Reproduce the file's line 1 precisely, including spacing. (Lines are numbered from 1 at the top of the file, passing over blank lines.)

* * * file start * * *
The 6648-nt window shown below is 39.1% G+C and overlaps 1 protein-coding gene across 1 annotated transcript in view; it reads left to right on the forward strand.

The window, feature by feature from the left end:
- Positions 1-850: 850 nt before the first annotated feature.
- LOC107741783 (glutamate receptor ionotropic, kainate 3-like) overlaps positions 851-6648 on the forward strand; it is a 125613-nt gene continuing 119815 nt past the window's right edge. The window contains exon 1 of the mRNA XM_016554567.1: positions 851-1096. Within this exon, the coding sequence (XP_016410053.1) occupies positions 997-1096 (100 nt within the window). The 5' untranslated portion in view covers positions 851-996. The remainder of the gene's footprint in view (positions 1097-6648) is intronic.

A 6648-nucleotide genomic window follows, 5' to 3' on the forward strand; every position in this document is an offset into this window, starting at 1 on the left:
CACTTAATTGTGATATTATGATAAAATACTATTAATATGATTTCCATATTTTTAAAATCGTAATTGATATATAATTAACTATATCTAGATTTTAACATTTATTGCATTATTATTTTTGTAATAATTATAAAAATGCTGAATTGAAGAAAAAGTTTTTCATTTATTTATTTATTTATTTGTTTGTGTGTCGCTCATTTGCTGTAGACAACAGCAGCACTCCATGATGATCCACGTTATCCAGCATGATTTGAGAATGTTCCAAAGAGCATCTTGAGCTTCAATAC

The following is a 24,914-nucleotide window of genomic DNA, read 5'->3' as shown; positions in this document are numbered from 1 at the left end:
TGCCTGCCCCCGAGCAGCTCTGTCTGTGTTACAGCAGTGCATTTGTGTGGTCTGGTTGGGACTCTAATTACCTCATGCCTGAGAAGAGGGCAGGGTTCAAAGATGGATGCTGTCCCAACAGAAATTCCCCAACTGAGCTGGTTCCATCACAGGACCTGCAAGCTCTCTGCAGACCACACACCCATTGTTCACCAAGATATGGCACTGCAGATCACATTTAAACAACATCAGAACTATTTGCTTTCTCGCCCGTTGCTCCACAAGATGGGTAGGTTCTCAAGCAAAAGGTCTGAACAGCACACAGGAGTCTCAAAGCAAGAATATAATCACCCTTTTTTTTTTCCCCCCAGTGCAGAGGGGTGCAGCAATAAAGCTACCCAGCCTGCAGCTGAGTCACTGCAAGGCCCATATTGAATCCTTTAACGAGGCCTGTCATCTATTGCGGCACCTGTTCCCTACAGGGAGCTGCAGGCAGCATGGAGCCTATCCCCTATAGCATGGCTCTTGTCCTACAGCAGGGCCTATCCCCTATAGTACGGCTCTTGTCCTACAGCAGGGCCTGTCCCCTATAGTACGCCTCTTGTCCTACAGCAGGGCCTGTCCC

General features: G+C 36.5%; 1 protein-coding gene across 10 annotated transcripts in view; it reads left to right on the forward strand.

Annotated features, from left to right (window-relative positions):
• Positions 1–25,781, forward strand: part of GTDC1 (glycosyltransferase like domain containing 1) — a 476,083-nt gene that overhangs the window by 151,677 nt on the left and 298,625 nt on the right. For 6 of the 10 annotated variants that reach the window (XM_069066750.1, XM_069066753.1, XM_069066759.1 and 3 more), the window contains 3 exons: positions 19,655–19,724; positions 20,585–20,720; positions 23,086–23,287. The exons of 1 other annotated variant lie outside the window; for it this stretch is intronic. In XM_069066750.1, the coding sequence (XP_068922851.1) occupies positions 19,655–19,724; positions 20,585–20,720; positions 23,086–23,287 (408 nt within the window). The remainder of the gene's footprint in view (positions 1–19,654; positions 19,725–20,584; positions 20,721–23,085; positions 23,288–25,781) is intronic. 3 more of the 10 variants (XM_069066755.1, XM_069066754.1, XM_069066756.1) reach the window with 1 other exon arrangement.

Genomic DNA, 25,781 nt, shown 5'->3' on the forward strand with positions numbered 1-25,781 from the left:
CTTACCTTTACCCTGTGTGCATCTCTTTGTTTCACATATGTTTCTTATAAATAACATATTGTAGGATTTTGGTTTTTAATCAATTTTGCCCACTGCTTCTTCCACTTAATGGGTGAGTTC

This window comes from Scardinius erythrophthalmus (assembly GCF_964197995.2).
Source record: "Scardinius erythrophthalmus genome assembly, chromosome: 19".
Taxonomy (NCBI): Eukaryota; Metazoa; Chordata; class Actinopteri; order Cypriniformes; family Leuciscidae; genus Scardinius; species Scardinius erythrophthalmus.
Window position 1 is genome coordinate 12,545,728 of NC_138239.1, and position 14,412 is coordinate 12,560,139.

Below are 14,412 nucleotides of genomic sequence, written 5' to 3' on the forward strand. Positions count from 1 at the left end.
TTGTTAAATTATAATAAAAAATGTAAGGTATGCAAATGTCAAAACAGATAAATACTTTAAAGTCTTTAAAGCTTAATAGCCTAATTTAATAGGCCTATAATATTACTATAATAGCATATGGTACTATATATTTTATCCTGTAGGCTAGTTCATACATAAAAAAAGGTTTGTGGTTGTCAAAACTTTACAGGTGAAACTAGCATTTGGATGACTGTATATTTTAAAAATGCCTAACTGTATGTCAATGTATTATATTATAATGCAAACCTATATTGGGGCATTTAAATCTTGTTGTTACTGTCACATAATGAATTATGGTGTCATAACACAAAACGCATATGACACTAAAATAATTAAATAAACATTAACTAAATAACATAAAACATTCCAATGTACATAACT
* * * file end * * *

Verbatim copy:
The 6648-nt window shown below is 39.1% G+C and overlaps 1 protein-coding gene across 1 annotated transcript in view; it reads left to right on the forward strand.